During the stress of divorce, strike "would, should, and could" from your vocabulary. These words have no place in your life just now - they will only hurt you.
You know yourself better than anyone. If you were a loving, supportive, and kind spouse, do not let your divorcing spouse accuse you of having behaved in any other way.
During my marriage I thought about my husband's well being night and day. I would go to the grocery store and ask myself, "What would Bob like?" I would think as he was traveling, "I wonder what Bob is doing just now?" And while he was at work, I would clean the house the way he liked, purchase his favorite soft drinks, and eagerly look forward to his return home. I had my own active life, so I didn't drop everything that nurtured me to accommodate him, but he was my number one priority.
During my divorce and shortly afterward he said he regarded my love for him a sham. "It was just for show, Vic." He did not believe I loved him.
But I knew what I had thought and felt during my marriage, and although it hurt me to know that he did not value my brand of loving, he could not shake my knowledge that for 32 years, through 6 years of dating and 26 years of marriage, he was the most important person in my life. I did not allow him to rewrite our history in my head, and I still cling to the belief that whatever mistakes I made (and there were plenty), I could not have loved him more.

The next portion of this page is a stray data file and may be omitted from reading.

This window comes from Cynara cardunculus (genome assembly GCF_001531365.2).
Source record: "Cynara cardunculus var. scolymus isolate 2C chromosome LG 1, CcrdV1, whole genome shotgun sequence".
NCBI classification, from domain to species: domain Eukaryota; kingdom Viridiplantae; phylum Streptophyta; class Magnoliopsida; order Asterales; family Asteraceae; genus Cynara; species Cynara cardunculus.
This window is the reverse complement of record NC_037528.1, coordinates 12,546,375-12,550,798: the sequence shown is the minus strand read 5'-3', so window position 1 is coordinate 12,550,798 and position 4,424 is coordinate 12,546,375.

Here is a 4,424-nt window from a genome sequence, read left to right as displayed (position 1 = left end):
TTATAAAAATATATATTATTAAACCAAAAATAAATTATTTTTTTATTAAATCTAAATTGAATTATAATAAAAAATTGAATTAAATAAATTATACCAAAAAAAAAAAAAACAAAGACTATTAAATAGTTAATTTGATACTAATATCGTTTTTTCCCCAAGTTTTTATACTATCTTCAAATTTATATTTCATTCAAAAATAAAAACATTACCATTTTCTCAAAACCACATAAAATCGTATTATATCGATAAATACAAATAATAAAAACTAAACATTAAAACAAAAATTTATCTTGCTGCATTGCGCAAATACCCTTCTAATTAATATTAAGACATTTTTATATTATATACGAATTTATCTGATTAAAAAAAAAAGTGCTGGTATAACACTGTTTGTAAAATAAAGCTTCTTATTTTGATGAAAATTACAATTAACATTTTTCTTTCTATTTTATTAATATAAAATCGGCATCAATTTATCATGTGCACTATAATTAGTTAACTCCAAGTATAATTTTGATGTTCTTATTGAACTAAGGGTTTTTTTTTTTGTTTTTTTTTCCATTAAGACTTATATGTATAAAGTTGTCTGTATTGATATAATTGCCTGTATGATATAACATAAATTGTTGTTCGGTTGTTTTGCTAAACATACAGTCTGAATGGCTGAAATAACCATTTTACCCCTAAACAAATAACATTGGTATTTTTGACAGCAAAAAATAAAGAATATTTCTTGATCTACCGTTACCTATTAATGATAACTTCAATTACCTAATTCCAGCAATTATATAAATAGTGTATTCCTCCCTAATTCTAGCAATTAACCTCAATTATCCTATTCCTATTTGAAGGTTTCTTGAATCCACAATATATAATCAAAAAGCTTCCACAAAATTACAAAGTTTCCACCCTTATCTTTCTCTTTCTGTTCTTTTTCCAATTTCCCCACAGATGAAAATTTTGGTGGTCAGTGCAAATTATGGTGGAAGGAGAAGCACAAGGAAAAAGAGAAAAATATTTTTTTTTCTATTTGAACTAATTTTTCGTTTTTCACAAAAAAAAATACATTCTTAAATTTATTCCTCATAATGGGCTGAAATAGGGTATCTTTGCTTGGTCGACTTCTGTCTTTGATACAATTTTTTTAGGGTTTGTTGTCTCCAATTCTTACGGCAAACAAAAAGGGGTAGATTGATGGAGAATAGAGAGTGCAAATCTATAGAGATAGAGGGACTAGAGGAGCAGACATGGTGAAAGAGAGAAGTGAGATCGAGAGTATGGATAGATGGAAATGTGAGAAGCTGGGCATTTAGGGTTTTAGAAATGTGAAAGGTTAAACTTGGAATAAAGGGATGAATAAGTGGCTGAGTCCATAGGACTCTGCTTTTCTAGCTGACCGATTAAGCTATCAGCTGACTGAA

We cannot make others happy. We can love our spouses, support them, make them our priority, and tell them we need them, but I fervently believe that we cannot "complete" them. There is a journey that each one of us must travel alone. Oh, the quest is easier when one basks in the love and support of a spouse, but when that spouse expects you to fill an empty hole within his soul, well, nothing you do, nothing you say, nothing you give can fill that needy, bottomless pit.
I found this out the hard way. The irony was, that as I matured and found fulfillment in my life through my creativity, my husband became deeply unhappy and restless. One of the last statements he made to me was that while he was able to make me happy, I could not do the same in return.
Not true. Before I learned that you cannot make another person happy, I tried to make Bob happy as best I could, whether it was through traveling to places he liked, or attending business dinners, or inviting his friends over, or loving his family as my own. But my attempts were never good enough. So, when Bob said he was leaving, the one truth I clung to and the one thing that I knew to be true was that I was the best wife I could possibly be. Bob's words hurt, but they did not strike my inner core. Interestingly, my nature is to settle back into contentment and happiness after I have dealt with the issues of a major catastrophic event. I venture to say that 6 1/2 years after our divorce I am as content as I have ever been. (And I strongly suspect Bob is still unhappy.)
As you and your spouse go your separate ways, be kind to yourself. Think of yourself as an active verb. You are good. You are loving. You are a spectacular person. And this world is a better place because you are in it.